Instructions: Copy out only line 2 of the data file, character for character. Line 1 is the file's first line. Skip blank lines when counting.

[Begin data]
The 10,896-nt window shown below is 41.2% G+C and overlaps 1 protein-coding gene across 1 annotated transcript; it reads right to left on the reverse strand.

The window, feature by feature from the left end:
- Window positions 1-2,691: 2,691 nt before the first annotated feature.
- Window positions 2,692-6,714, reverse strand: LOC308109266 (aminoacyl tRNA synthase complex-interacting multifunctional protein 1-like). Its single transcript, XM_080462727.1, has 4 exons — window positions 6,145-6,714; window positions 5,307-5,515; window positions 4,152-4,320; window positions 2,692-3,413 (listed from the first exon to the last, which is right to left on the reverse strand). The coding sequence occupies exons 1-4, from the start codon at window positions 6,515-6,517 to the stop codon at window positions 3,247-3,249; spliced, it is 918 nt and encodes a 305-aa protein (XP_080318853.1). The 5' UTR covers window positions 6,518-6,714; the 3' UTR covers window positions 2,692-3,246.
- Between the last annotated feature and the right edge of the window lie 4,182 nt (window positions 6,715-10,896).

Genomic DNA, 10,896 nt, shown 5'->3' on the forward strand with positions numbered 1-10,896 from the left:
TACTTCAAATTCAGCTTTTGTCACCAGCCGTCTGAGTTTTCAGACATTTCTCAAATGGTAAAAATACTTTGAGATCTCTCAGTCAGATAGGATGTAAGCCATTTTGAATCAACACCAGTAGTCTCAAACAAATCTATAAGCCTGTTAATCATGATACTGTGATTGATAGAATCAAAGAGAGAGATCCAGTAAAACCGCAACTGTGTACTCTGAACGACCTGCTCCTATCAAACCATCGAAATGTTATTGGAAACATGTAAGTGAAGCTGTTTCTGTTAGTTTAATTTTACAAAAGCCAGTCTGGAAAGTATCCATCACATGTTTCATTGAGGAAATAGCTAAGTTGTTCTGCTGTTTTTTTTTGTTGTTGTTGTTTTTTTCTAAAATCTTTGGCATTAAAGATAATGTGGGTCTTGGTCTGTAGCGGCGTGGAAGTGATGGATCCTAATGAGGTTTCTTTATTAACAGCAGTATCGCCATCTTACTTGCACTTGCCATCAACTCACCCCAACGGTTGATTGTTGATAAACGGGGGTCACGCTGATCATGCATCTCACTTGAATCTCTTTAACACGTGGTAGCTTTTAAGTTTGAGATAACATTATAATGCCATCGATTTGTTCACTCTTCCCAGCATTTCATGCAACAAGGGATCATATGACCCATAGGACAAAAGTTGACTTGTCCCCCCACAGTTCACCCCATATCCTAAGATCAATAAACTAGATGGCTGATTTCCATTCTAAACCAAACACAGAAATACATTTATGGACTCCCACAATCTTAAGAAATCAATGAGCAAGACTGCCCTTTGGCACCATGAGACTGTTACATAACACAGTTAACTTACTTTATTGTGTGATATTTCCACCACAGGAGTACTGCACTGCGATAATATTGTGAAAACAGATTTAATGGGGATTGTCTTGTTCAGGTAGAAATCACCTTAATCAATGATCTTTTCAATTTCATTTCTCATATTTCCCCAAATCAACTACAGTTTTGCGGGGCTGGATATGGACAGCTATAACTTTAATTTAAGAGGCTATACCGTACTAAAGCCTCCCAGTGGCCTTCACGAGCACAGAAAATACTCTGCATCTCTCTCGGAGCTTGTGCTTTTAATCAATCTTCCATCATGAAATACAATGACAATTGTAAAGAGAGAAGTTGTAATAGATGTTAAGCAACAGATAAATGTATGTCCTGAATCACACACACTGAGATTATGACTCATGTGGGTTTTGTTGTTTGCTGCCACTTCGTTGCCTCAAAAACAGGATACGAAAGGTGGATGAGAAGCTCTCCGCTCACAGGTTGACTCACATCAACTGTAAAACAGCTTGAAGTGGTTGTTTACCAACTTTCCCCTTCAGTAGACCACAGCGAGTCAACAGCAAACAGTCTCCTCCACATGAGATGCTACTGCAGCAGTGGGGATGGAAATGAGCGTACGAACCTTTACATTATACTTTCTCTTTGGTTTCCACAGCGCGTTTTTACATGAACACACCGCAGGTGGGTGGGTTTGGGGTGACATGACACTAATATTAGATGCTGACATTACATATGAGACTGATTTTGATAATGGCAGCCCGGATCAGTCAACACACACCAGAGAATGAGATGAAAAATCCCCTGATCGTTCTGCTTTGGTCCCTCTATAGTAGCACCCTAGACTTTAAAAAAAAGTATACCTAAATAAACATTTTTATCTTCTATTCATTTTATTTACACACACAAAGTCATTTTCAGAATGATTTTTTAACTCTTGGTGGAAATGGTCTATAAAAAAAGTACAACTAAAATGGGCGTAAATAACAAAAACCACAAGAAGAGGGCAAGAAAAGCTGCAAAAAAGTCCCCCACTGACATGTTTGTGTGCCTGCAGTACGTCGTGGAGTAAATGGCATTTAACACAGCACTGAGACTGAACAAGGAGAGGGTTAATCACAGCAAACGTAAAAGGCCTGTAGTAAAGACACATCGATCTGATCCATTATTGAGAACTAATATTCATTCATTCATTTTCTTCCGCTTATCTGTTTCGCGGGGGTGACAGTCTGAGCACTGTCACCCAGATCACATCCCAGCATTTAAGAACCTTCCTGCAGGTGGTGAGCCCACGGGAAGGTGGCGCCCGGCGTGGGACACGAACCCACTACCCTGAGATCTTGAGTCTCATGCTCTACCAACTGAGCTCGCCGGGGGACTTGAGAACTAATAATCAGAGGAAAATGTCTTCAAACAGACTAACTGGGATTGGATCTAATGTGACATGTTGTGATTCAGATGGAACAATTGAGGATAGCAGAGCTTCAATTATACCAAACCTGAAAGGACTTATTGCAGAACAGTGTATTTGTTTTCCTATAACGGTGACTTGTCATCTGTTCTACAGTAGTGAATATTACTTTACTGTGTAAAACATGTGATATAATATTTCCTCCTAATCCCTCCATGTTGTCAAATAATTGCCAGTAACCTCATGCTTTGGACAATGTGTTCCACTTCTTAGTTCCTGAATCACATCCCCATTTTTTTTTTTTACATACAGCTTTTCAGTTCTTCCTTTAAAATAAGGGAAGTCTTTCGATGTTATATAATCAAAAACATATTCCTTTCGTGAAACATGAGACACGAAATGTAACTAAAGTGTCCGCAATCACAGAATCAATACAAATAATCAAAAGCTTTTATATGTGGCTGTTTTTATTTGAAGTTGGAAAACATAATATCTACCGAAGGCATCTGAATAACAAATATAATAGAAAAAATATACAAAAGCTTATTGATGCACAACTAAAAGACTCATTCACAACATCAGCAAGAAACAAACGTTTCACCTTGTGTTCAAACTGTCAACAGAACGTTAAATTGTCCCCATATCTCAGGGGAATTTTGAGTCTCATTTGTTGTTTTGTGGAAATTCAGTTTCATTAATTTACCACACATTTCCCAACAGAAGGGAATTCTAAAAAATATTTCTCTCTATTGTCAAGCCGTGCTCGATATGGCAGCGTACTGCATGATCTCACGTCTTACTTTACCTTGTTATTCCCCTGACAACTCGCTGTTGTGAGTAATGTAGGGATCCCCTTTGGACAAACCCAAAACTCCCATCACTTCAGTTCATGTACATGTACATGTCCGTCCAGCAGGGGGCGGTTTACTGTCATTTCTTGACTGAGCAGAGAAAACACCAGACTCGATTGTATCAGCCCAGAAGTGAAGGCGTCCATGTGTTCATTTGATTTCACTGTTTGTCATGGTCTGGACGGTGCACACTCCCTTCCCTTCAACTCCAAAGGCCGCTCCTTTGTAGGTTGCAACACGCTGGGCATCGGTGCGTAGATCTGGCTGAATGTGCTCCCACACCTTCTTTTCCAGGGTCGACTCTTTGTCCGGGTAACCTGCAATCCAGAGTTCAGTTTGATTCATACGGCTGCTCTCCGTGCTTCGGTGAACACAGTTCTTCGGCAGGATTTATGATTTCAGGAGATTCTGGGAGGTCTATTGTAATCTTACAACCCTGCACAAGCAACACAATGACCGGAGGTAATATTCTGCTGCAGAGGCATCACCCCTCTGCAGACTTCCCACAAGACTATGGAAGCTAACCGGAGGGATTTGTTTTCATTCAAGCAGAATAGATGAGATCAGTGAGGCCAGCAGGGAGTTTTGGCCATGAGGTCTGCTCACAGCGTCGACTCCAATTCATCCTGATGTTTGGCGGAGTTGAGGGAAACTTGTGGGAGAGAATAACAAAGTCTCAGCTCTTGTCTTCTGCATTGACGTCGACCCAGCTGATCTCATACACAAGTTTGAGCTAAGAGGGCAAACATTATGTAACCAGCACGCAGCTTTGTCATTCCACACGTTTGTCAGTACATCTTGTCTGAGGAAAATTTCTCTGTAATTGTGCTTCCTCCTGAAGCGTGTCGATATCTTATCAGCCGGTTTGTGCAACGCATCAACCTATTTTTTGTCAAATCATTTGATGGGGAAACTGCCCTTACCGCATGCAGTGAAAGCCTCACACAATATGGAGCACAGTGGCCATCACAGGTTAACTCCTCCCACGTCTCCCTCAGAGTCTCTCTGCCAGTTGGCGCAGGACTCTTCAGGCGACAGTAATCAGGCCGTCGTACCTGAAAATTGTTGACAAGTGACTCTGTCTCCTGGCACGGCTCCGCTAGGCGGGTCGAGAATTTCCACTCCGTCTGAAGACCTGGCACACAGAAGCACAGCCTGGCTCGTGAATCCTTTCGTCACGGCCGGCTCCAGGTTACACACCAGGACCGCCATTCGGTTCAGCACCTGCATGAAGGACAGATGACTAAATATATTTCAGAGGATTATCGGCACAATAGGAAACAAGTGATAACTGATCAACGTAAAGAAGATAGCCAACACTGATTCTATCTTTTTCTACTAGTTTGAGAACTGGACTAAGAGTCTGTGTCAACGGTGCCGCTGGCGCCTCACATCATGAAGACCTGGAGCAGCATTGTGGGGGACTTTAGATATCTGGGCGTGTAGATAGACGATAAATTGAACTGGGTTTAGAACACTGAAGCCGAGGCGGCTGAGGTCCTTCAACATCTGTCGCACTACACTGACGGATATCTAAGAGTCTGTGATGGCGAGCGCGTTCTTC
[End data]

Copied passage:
The window, feature by feature from the left end: